The Nov/Dec, 2016 Lincoln-Douglas Debate topic is controversial: “Resolved: The United States ought to limit qualified immunity for police officers.”

Lincoln-Douglas debaters should read widely on the police/citizen clashes over the last year, and consider values including, of course, justice and safety.

Police working in high-crime neighborhoods are under pressure and deal with many difficult situations. But life can be difficult and tense too for the people who live day-to-day in high-crime neighborhoods.

But just as most property crime and violence in high-crime neighborhoods is caused by a small minority of young men, most incidents of police misbehavior is caused by a small minority. (Link  to 2015 Brooking Institution post.)

Shikha Dalmia in “How police unions actually hurt police officers,” (The Week, July 18, 2016) argues these “bad apples” are protected by union procedures designed for other purposes. Part of the challenge, Dalmia writes is lack of reported data on police/citizen incidents:

The Crime Control Act of 1994 asked the FBI to annually compile and publish data about the use of police force in all instances so that the country could keep track of trends of police violence, identify problematic precincts, or catch enforcement bias. But union representatives of law enforcement agencies successfully lobbied the feds to make reporting optional. So most departments now simply plead poverty and refuse to comply.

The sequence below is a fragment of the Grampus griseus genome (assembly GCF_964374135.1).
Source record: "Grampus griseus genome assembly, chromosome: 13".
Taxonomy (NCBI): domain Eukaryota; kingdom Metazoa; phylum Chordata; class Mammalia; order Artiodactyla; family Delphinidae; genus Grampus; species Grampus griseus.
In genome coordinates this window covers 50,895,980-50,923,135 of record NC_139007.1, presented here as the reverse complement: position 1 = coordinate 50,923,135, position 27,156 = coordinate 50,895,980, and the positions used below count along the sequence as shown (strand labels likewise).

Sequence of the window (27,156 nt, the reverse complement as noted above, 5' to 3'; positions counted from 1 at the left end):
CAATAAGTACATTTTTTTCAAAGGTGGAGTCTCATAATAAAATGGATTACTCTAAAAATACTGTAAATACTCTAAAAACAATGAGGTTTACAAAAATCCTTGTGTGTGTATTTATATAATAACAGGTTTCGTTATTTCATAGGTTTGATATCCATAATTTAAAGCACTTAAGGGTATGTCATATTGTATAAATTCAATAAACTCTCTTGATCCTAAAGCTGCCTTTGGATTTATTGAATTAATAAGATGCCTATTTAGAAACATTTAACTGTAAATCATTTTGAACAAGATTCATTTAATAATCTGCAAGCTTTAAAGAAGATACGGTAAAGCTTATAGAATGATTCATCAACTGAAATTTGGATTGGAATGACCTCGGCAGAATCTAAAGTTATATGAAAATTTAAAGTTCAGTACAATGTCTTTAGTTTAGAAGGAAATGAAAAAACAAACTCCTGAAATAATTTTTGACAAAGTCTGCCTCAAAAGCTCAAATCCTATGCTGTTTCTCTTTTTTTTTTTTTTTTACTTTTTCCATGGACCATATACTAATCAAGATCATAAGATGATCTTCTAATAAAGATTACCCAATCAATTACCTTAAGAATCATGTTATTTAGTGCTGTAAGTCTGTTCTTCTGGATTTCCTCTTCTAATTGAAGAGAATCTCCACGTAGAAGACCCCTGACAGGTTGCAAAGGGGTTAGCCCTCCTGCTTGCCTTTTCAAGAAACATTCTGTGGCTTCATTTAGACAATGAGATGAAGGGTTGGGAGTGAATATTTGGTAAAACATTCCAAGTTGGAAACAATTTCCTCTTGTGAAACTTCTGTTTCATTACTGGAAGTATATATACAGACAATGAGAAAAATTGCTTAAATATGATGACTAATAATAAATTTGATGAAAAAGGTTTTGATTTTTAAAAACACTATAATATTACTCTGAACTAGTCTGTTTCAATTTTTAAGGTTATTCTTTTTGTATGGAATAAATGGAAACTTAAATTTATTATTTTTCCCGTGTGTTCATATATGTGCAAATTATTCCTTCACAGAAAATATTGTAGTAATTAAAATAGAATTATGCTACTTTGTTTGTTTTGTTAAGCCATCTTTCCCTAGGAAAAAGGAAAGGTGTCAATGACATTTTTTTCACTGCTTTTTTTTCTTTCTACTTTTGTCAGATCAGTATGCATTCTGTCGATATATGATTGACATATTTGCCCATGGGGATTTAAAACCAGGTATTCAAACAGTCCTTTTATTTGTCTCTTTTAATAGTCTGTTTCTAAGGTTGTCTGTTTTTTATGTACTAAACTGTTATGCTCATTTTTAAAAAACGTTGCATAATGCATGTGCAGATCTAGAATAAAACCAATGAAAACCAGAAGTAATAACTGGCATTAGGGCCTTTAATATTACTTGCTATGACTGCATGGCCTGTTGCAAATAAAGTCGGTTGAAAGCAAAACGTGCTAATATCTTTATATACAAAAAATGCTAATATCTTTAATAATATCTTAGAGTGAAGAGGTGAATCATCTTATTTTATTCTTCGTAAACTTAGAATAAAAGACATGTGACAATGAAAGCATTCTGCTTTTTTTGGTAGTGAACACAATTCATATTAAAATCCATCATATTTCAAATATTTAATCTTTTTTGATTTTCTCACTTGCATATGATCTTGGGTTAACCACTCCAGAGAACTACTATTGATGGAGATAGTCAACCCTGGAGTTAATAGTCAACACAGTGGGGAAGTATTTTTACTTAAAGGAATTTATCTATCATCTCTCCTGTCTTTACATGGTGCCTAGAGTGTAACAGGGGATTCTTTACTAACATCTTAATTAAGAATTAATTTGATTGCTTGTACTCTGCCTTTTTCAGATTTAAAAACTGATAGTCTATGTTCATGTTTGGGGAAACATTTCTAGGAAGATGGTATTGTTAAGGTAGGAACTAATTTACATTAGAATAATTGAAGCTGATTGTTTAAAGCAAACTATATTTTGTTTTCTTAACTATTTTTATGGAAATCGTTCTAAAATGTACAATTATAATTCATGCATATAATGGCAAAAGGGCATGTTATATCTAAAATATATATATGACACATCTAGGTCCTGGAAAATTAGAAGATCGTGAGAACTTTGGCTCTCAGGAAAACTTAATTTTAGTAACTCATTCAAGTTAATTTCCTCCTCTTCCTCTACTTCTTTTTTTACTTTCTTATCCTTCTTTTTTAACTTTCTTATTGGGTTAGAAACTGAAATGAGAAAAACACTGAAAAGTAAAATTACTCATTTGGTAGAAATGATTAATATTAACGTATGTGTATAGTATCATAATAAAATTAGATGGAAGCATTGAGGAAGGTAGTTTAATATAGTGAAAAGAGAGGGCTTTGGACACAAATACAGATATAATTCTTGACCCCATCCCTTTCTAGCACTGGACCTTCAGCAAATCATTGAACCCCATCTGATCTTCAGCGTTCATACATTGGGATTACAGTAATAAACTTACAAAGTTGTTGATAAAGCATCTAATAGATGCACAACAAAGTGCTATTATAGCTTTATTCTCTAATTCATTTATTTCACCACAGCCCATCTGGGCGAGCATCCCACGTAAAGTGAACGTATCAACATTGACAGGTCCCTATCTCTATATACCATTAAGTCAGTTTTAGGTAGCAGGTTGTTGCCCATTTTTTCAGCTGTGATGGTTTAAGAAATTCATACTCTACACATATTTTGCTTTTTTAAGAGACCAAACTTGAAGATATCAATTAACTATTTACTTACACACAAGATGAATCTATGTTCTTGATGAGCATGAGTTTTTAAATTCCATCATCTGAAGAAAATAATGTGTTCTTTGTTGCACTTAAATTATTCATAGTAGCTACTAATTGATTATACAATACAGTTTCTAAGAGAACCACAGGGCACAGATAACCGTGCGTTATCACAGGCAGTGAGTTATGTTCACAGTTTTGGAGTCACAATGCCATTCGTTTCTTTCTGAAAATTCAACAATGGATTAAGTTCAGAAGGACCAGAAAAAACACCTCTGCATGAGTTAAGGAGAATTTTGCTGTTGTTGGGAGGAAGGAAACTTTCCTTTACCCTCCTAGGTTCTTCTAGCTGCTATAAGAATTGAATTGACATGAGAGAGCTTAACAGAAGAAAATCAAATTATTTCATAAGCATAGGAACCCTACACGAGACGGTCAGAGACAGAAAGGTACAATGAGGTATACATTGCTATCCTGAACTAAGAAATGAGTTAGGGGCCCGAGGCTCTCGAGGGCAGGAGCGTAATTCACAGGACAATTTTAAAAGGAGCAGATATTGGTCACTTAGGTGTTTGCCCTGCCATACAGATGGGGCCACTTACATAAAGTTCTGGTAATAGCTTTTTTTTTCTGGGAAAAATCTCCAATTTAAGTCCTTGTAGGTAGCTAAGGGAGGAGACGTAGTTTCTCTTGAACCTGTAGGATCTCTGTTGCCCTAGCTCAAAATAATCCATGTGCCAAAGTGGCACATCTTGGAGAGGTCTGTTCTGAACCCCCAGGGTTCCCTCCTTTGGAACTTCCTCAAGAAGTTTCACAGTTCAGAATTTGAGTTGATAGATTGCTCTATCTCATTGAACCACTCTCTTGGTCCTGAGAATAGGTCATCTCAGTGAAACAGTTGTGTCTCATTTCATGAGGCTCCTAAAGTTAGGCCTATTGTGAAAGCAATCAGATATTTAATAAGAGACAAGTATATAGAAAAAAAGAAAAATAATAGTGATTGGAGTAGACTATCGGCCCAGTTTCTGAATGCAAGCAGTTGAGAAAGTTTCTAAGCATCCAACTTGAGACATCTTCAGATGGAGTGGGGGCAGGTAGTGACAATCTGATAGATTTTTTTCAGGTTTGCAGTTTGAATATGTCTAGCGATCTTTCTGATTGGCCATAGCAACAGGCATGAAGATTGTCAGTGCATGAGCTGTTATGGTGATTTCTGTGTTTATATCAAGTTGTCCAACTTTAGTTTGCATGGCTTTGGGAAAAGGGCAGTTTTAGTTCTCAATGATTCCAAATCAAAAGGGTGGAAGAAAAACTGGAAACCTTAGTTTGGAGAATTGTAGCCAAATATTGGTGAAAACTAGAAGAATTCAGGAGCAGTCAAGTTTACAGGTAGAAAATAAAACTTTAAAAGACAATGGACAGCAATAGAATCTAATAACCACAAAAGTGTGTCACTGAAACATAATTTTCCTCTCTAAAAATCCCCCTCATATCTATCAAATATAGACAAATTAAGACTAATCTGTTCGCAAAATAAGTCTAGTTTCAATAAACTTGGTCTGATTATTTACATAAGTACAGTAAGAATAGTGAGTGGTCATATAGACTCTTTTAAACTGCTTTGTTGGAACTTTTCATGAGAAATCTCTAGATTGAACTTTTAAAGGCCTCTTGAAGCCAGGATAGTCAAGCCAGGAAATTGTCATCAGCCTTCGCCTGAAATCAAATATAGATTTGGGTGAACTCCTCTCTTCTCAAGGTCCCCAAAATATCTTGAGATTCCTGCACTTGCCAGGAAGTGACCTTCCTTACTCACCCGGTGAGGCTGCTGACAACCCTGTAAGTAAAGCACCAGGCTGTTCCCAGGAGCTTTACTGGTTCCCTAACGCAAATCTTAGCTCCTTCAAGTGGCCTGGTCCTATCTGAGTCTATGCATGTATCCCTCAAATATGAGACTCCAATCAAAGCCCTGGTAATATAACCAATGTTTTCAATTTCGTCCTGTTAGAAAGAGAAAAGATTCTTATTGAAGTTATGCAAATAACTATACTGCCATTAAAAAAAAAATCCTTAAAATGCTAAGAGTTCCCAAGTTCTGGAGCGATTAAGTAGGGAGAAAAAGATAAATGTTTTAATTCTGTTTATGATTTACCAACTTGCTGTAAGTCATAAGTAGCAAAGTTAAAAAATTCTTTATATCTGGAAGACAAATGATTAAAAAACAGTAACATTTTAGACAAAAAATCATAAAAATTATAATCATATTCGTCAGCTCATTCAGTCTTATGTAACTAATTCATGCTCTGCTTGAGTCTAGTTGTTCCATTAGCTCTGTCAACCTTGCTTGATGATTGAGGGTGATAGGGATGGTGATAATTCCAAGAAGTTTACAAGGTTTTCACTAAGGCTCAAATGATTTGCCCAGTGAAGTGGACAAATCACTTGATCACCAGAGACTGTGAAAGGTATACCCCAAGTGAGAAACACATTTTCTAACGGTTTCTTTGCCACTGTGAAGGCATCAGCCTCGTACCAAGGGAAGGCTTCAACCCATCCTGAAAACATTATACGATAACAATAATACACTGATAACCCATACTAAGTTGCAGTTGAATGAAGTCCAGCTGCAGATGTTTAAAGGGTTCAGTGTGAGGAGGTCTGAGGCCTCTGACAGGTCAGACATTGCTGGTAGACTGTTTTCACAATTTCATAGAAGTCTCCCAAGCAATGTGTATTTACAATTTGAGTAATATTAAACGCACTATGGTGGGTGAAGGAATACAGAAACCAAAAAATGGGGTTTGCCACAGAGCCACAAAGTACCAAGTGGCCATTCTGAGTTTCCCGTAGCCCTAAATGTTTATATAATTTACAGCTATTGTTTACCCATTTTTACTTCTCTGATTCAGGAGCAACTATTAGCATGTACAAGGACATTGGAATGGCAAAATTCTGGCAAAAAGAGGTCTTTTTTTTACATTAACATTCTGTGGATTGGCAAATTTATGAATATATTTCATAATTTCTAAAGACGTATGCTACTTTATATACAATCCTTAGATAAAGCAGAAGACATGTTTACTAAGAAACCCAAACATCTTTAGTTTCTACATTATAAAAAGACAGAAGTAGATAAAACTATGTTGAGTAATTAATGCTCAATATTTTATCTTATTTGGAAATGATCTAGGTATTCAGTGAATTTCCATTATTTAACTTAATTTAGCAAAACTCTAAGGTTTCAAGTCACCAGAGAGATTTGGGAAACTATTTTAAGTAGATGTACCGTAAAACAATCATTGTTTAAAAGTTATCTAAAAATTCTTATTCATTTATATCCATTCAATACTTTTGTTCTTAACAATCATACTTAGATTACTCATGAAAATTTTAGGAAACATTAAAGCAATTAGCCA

This is a huge problem. In the absence of good data, it is impossible to say definitively if racism is driving police abuse in black communities. And because it is impossible to identify the size and scope of this problem, it is impossible to craft and enact a solution to it — a solution, mind you, that would not only better serve and protect minority communities, but also keep police safer, too.

Dalmia continues:

This is but one example of police unions going to eye-popping lengths to protect rogue cops at the expense of citizens (and the many decent cops who are tainted as well). Consider the binding arbitration that has become a standard feature of virtually all police contracts, which are often negotiated in secrecy. Binding arbitration allows cops to appeal any disciplinary action taken by their superiors to outside arbitrators such as retired judges. In theory, these folks are supposed to be neutral third parties. In reality, they are usually in the pockets of unions and dismiss or roll back a striking two-thirds of all actions, even against cops with a history of abuse and excessive violence. The upshot is that police chiefs are powerless to clean house, even as community complaints pile up. This is exactly what was happening in Baltimore when Freddie Gray died during his ride to the police station last year.

Students are encouraged to read the article for more on Dalmia’s argument on the role police unions play in protecting the minority of police involved in violent or aggressive incidents with the public that appear unjustified after review.